$100 million lawsuit alleges abuse cover-up; Fulton won't say if - Hawaii News Now - KGMB and KHNL

$100 million lawsuit alleges abuse cover-up; Fulton won't say if its investigating employees


Fulton County School District officials wouldn't tell CBS Atlanta News whether it is planning to investigate employees accused of covering up abuse by former special education teacher Melanie Pickens.

"I am not at liberty to comment on any personnel matters or on pending litigation," wrote FCSD spokeswoman Samantha Evans in an e-mail to investigative reporter Jeff Chirico.

Fulton County School District and 28 current and former employees are named in a federal lawsuit seeking $100 million in damages for the alleged abuse of former special needs student, Alex Williams, and a cover-up by district officials.  

The lawsuit alleges Ron Wade, the district's chief human resources officer, blocked a police investigation, lied under oath and destroyed documents to prevent parents from finding out their children had been harmed.

The lawsuit claimed Melanie Pickens, a former special education teacher, abused special needs children at Hopewell Middle School in Milton from 2004 to 2007.  Williams, now 21, was enrolled in Pickens' class during the 2006-2007 school year.

"There's a lot in here. I mean, it's a 147-page document," said Alex's mother, Lisa Williams, referencing the lawsuit in her hands. "There's evidence that clearly shows there were problems."

District employees are accused of allowing Pickens to abuse children by initially transferring her from Holcomb Bridge Middle School when abuse complaints surfaced there and then actively ignoring subsequent complaints at Hopewell.

Williams is nonverbal and lives with multiple disabilities, including cerebral palsy and moderate mental retardation.

CBS Atlanta first reported on the abuse and cover-up allegations in 2011. 

According to the lawsuit, Pickens abused Alex every day. She allegedly shoved Alex to the floor, screamed and cursed at him, passed gas in his face and restrained and isolated him for hours in a dark room.

"The reality is, this is going to be a lifelong issue to deal with, and it has changed his life," said Williams. "It's changed how (Alex) has developed, it changes how he approaches life."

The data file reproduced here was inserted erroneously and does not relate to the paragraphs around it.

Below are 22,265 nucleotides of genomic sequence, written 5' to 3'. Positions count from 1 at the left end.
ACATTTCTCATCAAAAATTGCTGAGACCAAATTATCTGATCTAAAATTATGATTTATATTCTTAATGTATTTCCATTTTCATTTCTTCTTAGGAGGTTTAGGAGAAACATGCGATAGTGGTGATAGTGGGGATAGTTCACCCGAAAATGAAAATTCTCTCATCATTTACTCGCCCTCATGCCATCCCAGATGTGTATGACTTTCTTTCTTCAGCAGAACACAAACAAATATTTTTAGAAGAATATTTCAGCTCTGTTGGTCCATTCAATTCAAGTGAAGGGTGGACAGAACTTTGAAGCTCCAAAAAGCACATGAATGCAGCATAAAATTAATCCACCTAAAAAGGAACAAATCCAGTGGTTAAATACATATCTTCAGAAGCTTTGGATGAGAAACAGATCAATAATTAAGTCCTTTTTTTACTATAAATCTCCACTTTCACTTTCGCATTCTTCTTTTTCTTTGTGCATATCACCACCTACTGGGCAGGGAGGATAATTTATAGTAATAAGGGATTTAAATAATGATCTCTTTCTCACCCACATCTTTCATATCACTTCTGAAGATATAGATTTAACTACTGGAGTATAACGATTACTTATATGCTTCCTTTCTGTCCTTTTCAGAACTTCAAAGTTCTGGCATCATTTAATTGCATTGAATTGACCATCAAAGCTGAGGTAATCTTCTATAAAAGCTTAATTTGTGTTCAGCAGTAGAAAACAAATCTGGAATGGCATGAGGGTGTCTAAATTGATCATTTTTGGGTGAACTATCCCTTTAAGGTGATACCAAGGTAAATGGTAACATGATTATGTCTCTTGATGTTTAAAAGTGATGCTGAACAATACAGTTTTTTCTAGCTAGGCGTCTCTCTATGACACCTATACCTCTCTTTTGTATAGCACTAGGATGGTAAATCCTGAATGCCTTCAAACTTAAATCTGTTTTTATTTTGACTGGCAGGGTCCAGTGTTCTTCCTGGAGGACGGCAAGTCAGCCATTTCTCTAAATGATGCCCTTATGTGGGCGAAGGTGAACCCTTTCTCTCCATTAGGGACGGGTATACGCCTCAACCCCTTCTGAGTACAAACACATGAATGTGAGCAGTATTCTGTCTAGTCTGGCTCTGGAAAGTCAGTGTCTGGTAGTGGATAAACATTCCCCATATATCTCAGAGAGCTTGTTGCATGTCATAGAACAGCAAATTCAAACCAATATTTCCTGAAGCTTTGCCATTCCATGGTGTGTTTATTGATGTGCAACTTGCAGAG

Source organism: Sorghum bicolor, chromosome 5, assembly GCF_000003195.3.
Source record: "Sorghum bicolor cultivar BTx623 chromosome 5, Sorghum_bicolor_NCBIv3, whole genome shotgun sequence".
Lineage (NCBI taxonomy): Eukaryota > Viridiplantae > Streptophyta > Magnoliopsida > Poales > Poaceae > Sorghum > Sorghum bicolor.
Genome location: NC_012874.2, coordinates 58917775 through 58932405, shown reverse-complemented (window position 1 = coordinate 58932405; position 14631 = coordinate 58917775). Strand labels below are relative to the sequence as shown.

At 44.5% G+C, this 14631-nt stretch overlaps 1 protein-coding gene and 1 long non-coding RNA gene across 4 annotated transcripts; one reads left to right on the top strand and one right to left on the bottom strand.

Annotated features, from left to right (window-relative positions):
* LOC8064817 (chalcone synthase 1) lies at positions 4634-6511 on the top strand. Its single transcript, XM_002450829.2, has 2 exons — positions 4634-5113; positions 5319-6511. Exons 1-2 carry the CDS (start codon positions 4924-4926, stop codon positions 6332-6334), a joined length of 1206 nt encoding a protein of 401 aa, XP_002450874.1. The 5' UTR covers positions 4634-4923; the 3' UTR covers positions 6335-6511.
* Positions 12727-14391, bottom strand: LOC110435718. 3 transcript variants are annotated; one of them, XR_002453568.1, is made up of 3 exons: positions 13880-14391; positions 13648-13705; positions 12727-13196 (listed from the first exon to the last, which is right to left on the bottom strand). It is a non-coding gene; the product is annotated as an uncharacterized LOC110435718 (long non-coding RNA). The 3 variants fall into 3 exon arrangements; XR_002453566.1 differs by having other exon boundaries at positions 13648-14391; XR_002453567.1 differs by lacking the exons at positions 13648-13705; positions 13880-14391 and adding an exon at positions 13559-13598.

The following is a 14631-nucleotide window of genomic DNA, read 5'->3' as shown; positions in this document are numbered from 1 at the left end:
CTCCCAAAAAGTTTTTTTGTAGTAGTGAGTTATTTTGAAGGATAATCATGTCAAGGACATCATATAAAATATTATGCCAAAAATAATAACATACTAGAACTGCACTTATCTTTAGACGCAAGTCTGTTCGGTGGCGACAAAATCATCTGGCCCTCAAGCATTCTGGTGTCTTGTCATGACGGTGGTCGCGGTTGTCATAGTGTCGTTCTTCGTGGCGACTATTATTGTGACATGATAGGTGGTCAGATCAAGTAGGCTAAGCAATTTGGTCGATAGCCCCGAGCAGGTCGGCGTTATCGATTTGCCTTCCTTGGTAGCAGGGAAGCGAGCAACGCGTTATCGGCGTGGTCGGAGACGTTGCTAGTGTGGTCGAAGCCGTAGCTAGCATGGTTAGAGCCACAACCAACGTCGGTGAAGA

It apparently wasn't much of a secret among school personnel that Pickens was abusing her students.

"Pickens would slam Alex face-first into a metal locker so violently that a teacher in a classroom with her door shut could hear Pickens slamming Alex into a metal locker," reads the lawsuit.

According to the lawsuit, school administrators including former Hopewell principal Frances Boyd, former instructional support teacher Paula Merritt and former area superintendent Vicki Denmark, among others, knew of the abuse and failed to take action to prevent it. 

The lawsuit goes into detail about how administrators allegedly tried to cover up the abuse repeatedly over many years by changing investigative reports, preventing criminal investigations and withholding subpoenaed documents with the knowledge of counsel. 

According to the lawsuit, the district "destroyed, deleted, altered or otherwise not produced documents involving Pickens' abuse of children" to prevent parents from finding out. 

CBS Atlanta, which first reported on the allegations of abuse and a cover-up in 2011, is mentioned in the lawsuit for spurring a criminal investigation. 

"The only reason FCSD ... allowed FCSD police to investigate in November 2011 or thereafter Pickens' abuse of mentally impaired students ... is because of the persistent scrutiny and pressure CBS Atlanta and one of its reporters, Jeff Chirico, applied to Paul Howard, the Fulton County District Attorney."

The Fulton County School District did not immediately respond to CBS Atlanta's request for comment. 

Earlier this week, a Fulton County judge granted Pickens immunity in her criminal case. District Attorney Paul Howard has appealed the decision. 

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